Government is set to make a second attempt to lay the military cooperation agreement between Ghana and the United States in Parliament today.
The controversial deal is heading to the House on Friday amidst conflicting reports on whether legislators on the Defence and Interior Committee have reached a consensus on points of concern.
The Cabinet-approved agreement failed to reach the House on Thursday after members of the Defence and Interior Committee disagreed on some aspects of the agreement.
The Speaker, Prof Mike Oquaye then ruled against the laying of the report in the House and charged al 18 members of the Committee to resolve their differences before presenting it again for debate and voting.
The agreement, among other things, will allow the U.S. government to have access to Ghanaian military facilities and also grant them widespread tax exemptions.
Vice Chairman of the Committee, Collins Owusu Amankwaah, says there is now such a consensus from the two divides of the House — the National Democratic Congress (NDC) and the New Patriotic Party (NPP).
“As it stands now, there is consensus on the report except that few a concerns were raised,” he told Joy News on Thursday evening.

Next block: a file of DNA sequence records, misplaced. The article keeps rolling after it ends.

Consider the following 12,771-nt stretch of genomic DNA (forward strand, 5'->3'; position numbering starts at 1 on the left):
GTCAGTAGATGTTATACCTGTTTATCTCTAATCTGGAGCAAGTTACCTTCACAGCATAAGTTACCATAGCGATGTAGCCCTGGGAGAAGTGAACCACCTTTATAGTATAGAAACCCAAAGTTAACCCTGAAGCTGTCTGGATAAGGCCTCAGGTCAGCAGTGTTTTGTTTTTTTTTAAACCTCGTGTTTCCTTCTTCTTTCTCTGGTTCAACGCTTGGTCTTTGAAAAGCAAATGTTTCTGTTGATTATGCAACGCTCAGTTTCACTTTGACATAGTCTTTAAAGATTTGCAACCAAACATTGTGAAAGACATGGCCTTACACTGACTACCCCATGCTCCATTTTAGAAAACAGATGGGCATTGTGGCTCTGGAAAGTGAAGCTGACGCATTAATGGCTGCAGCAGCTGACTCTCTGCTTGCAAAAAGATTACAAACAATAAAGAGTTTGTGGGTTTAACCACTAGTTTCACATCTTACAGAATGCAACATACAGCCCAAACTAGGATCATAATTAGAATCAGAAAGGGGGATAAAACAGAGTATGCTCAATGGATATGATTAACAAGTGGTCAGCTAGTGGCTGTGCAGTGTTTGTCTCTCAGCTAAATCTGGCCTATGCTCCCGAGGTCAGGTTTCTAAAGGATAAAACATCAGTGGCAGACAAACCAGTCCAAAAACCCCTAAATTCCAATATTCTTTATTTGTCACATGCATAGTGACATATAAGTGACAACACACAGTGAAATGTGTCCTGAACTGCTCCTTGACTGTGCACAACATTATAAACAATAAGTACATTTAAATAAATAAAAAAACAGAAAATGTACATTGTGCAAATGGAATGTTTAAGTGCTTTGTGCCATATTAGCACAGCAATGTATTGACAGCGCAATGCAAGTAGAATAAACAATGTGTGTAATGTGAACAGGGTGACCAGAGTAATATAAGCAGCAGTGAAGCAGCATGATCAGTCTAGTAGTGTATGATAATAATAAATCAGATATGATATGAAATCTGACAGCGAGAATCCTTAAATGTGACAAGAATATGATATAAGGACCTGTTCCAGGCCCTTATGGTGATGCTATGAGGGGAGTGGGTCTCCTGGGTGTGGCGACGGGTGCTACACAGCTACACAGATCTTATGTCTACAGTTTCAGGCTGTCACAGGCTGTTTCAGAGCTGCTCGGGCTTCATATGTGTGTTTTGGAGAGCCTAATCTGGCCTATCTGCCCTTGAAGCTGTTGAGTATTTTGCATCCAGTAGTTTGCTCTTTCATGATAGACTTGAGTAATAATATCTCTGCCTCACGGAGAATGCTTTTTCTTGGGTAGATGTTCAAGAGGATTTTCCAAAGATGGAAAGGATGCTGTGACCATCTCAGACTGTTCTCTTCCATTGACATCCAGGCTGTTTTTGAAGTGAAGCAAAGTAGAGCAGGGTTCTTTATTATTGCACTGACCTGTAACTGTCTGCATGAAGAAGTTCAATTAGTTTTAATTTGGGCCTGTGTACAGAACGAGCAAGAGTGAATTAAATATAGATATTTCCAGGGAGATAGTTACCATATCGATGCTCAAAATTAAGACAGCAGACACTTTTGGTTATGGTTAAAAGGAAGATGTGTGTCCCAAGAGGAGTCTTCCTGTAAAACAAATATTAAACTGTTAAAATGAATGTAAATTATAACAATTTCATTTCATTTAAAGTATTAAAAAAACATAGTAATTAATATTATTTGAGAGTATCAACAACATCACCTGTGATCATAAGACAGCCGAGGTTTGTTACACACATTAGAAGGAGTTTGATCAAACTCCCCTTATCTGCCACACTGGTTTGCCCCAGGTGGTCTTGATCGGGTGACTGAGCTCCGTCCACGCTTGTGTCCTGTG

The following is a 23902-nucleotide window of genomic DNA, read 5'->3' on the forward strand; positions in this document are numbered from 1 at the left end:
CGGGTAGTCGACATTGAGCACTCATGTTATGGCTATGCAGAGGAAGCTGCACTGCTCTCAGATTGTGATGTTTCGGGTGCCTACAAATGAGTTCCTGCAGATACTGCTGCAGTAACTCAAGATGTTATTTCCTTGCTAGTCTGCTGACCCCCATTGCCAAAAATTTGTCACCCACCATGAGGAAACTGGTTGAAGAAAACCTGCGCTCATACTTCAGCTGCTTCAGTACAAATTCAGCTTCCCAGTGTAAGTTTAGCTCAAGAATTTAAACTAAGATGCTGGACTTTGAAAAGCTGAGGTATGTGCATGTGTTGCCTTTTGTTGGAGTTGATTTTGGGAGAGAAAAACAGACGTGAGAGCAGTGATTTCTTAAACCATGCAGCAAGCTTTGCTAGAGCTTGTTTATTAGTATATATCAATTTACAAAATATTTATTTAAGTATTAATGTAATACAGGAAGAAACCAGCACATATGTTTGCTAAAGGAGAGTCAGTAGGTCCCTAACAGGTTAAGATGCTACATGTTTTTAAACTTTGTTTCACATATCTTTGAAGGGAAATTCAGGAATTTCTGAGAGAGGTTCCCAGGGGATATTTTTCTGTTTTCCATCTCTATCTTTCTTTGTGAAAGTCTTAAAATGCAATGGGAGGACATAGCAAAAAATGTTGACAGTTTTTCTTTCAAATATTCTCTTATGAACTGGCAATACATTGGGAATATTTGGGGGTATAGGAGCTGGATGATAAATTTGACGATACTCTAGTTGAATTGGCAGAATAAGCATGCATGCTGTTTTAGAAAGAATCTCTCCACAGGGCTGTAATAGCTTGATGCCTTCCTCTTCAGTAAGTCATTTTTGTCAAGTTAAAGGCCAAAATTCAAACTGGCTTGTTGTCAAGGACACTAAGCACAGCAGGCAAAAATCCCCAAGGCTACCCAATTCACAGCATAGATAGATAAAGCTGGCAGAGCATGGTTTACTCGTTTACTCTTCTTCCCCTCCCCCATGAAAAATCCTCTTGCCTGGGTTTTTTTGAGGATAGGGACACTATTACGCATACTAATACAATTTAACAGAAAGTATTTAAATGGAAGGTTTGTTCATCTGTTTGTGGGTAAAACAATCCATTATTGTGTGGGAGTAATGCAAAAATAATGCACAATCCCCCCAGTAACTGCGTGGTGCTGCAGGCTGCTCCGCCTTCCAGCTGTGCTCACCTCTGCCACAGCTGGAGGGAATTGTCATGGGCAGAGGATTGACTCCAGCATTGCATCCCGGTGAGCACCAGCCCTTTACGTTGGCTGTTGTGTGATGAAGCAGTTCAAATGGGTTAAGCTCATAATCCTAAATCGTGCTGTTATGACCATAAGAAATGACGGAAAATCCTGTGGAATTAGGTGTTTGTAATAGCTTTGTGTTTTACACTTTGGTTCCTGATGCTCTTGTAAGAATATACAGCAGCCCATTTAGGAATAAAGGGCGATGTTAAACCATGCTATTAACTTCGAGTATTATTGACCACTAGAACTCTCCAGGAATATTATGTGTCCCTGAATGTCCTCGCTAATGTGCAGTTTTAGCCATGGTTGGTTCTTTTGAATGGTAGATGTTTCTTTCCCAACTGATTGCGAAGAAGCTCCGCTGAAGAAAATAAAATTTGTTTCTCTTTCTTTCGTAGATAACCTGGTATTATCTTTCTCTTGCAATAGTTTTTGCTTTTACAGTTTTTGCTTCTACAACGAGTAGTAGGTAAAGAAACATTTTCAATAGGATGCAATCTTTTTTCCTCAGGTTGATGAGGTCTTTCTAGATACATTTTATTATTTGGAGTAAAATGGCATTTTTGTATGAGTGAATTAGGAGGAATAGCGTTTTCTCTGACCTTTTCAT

He said some committee members on the Minority NDC side have agreed for the deal to be laid in Parliament.
-Minority Leader, Haruna Iddrisu
However, the Minority leader, Haruna Iddrisu, doubts Mr Owusu-Amankwah’s claim.
“It is impossible. Impossible. But let’s see. We are not convinced as a Minority and we will not support it,” he countered on Newsnite on Joy FM.
The Constitution authorises the President to enter into treaties, agreements or conventions on behalf of Ghana, however, they must be ratified into law.
For the agreement to be ratified it must be supported by the votes of more than half of all 275 Members of Parliament.
The Minority in Parliament has vowed to do everything possible to block the agreement on grounds that Ghana will surrender her sovereignty under the terms of the deal.
There is also a fierce public opposition to the deal over fears Ghana could become a target for enemies of U.S. interests.
A clause in the agreement granting U.S. Military Contractors unimpeded access has been a major source of concern for security experts.